2018 Rings in New Trends in Packaging Design
At the end of 2017, Packaging Digest shared their predictions for 2018’s biggest design trends in the packaging industry. Packaging Digest predicts saying “ba-bye” to “overly masculine packaging graphics, tiny type and boring colors” and asserts that small consumer packaged goods companies (“small” is defined as those with annual sales of less than $1 billion) will have an opportunity to compete with industry giants.
Packaging design is unquestionably one of the most dynamic, shifting, engaging, and generally “fun” aspects of the packaging industry – Packaging Digest notes design especially is “everywhere you look, and it’s always changing to meet the wants and needs of consumers.” But just like any industry, hot trends cool off, and new ones crop up seemingly out of nowhere.
- Movie posters
- Big words
- Standout shapes and materials
- Holographic effects
- Vibrant gradients
Simplicity is one element that pops up on Packaging Digest’s radar, as well:
“Over-cluttered design is becoming a thing of the past, especially as we start to see a broader adoption of minimalism across design categories. Only the most relevant information about the product plays a dominant role in the packaging composition, with a more careful use of white space and colors. As more consumers have come expect product packaging to convey the necessary information instantly, brands have started to adapt.”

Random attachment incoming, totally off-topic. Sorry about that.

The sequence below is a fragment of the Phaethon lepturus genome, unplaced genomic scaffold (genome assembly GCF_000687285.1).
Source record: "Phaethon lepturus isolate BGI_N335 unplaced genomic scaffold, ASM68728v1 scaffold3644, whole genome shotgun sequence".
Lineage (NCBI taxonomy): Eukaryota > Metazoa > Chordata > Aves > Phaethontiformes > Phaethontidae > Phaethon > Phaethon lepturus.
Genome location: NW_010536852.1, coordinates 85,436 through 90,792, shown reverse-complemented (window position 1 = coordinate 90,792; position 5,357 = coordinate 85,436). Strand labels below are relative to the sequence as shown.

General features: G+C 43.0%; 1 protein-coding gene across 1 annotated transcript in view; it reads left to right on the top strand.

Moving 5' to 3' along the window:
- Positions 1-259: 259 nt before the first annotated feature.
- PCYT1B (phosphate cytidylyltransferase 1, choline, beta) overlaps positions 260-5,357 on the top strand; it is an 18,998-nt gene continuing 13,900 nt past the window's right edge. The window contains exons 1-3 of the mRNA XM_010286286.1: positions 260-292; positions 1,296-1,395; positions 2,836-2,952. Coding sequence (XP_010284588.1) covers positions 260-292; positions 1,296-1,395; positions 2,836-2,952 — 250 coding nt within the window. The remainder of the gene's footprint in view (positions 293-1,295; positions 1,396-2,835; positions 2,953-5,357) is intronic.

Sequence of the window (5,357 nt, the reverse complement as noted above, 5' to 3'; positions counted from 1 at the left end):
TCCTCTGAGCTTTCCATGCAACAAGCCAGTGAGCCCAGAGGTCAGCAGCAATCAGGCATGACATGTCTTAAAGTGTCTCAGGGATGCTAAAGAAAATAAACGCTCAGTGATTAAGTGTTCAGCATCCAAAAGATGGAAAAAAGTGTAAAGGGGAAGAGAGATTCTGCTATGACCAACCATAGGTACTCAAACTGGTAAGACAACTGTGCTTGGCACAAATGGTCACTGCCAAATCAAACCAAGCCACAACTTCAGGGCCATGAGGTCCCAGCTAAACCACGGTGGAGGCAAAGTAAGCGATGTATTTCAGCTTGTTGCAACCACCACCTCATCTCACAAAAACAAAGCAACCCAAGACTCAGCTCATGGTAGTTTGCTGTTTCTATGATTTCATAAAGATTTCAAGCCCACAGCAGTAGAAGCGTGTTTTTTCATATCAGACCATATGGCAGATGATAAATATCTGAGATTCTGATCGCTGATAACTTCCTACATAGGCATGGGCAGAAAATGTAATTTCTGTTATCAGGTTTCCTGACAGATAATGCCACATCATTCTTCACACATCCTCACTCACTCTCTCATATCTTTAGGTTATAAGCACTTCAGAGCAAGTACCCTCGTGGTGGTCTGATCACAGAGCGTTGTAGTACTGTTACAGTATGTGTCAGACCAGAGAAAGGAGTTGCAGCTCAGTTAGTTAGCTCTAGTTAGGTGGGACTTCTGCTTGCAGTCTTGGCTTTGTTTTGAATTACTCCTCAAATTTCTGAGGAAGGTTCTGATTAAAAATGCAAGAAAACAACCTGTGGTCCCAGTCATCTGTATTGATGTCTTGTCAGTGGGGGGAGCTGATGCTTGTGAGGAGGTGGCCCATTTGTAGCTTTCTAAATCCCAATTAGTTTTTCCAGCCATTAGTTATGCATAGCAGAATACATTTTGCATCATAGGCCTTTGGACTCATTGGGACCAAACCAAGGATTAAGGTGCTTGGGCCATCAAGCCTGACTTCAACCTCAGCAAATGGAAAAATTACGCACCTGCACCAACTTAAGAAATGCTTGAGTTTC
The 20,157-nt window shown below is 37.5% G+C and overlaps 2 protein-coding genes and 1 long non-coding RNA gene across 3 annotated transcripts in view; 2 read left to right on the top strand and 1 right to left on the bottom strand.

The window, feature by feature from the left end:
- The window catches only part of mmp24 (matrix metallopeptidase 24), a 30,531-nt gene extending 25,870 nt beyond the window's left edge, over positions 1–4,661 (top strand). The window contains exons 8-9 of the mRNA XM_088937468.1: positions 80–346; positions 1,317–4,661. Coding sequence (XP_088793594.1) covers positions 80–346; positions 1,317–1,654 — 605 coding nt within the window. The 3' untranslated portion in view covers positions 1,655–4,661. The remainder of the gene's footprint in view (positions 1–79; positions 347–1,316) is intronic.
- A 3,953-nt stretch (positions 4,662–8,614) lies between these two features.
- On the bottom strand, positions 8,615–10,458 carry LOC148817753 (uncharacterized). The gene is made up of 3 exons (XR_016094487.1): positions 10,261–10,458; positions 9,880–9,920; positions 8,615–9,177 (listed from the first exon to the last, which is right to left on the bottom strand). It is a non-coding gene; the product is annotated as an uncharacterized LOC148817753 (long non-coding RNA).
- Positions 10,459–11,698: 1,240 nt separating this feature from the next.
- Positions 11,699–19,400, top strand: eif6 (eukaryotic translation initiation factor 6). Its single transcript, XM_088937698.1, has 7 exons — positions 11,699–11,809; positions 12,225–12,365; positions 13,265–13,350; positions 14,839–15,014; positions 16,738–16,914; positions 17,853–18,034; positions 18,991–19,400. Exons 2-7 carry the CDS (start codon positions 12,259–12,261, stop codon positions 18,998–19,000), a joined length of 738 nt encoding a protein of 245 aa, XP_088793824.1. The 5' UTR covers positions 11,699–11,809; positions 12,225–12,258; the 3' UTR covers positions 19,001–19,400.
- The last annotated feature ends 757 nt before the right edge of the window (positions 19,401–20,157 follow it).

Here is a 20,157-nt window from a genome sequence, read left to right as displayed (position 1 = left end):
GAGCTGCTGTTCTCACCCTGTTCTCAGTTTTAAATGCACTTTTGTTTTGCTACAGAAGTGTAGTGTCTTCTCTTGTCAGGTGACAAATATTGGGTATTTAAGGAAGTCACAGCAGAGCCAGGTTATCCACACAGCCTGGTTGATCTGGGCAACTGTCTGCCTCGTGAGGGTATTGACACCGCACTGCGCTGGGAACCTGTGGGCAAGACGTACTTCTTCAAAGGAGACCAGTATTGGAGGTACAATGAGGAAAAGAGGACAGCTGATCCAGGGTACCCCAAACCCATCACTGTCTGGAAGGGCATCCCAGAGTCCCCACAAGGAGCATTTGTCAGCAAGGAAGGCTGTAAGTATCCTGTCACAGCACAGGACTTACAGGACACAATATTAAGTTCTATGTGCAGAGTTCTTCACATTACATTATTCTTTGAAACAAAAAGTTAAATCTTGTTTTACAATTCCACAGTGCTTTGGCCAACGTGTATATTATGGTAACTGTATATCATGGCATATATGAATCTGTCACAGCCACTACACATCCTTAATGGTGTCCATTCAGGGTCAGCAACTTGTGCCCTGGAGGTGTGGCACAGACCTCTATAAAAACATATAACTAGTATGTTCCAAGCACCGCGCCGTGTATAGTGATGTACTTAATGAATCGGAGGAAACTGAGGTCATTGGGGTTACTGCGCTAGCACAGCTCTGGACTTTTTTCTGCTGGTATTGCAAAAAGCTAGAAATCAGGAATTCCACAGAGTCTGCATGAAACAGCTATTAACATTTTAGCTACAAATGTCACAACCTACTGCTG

And adapt they have. The minimalist, simplistic look described here is rampant across the industry from food products (think Bay Area tech industry’s meal replacement of choice, Soylent) to cosmetics (buzzy, social-driven millennial makeup company Glossier) to electronics (titan of packaging design’s uppermost echelon, Apple).
These brands not only utilize clean, sans-serif fonts and plenty of white or negative space, they also play with item two on Lupus’ design trend list: pastels. The soft, candy-colored hues are everywhere, including Glossier’s eponymous pink (now dubbed “millennial pink” and officially cemented as a trend of the demographic), eyewear purveyor Warby Parker’s light turquoise and clean grey, and new oral care brand Quip’s fresh, minty green. (Lupus’ third item, Doodles, also find prominence among these brands with Glossier’s pop art-inspired stickers and Quip’s cartoonish iconography).
Another element of contemporary package design that’s popping up on several lists: big words. No, not multisyllabic “ten-dollar” words commonly reserved for spelling bee championships and thesis papers. We’re talking large, bold, clean fonts with concise, simple language.
99design’s Chief Marketing Officer Pamela Webber attributes this to consumers’ ever-shrinking attention spans: “It’s becoming more important than ever for designers and brands to relay their messaging as clearly and as quickly as possible, especially in packaging,” she explains. “In the coming years, we expect to see more brands take this to the extreme by using bold fonts and fewer words to get their message across loud and clear—and stand out on shelves.”
The clearest example of this – cited by both Webber and Lupus – is protein powder brand Eboost. One look at Eboost’s large, bright canisters reads like a major front-page newspaper headline: tall, bold, simple text immediately grabs the consumer’s attention and is nearly impossible to ignore.